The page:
Ingredient Watch List: Octinoxate, the Potentially Dangerous Chemical Sunscreen
Disclaimer: The information contained on this site is general in nature and for informational purposes. It is not meant to substitute for the advice... read more
Disclaimer: The information contained on this site is general in nature and for informational purposes. It is not meant to substitute for the advice provided by your own physician or other medical professional. None of the statements on this site are a recommendation as to how to treat any particular disease or health-related condition. If you suspect you have a disease or health-related condition of any kind, you should contact your health care professional immediately. Please read all product packaging carefully and consult with a healthcare professional before starting any diet, exercise, supplementation or medication program. Cosmetic products have not been evaluated by the Food and Drug Administration and are not intended to diagnose, treat, cure, or prevent disease. read less
For decades now we’ve been told to wear sunscreen to protect ourselves from skin cancer, as well as the premature signs of aging like fine lines, wrinkles, and age spots. Even in the winter months, when many of us used to tuck our sunscreens in the back cupboards, we’ve learned that sun protection is key to protecting the skin from damage.
It’s only been in recent years that we’ve heard hints of, “Whoops, um, maybe not.” Turns out that several of the popular chemical sunscreens in many of our sunblocks and even makeup products could be doing us more harm than good.
I’ve already posted about two of these potentially dangerous sunscreens—PABA and oxybenzone. This time, I’m talking about octinoxate, reportedly the most widely used UVB-blocking agent in the skin care industry because it is less irritating than other sunscreen ingredients. Here’s why if you have this ingredient lurking around your medicine cabinet or makeup drawer, you may want to replace it with safer zinc oxide.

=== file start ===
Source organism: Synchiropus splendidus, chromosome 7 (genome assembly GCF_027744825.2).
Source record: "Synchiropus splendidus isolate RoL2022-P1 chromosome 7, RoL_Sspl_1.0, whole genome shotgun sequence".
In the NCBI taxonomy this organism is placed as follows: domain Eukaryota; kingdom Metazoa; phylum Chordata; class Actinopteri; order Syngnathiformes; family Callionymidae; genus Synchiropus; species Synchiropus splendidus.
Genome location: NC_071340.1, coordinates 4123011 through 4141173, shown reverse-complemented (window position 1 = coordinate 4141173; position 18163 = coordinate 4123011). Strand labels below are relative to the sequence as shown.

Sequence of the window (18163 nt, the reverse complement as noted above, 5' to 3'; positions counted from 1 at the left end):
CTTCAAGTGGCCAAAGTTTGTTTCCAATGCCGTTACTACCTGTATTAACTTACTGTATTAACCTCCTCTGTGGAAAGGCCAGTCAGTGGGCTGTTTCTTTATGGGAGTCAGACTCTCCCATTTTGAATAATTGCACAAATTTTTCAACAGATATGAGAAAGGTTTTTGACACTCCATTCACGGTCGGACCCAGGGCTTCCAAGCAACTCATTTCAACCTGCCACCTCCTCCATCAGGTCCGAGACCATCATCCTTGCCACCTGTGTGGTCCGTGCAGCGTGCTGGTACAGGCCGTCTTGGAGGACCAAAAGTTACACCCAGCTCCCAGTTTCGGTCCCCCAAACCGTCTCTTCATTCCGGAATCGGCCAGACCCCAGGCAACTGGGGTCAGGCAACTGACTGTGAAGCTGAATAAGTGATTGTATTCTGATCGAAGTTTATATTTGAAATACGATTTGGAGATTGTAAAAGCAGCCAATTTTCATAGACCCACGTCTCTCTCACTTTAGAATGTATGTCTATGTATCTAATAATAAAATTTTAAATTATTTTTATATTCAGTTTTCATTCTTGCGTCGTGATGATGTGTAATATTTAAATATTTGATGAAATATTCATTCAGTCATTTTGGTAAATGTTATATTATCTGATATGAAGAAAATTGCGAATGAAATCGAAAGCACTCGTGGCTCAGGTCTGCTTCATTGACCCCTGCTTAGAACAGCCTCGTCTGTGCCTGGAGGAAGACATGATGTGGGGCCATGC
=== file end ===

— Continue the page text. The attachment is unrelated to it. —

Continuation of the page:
What is Octinoxate?
Also called octyl methoxycinnamate, octinoxate is an organic compound formed from methoxycinnamic acid and 2-ethylhexanol. A clear liquid, it’s insoluble in water, and is used in sunscreens and other cosmetics to protect from skin damage. It absorbs ultraviolet radiation in the UVB range, and is permitted by the FDA in skin care formulations at 7.5 percent.
Exposure to Sun Reduces Effectiveness
There are some concerns surrounding this ingredient that make me a little uncomfortable with it. First of all, it’s not very stable. When it’s exposed to sunlight, it is changed into a less UV-absorbent form, which would seem to compromise its effectiveness.
According to a 2005 study, researchers exposed various chemical sunscreen ingredients, including octinoxate, to UV rays. The results showed that the exposure reduced octinoxate’s ability to protect from UV rays. (The octinoxate was irradiated together with avobenzone and oxybenzone.)
In a 2008 article in the Journal of the European Academy of Dermatology and Venereology, the authors write, “Upon exposure to sunlight, octinoxate degrades into a photoproduct with less UV-absorbing ability.”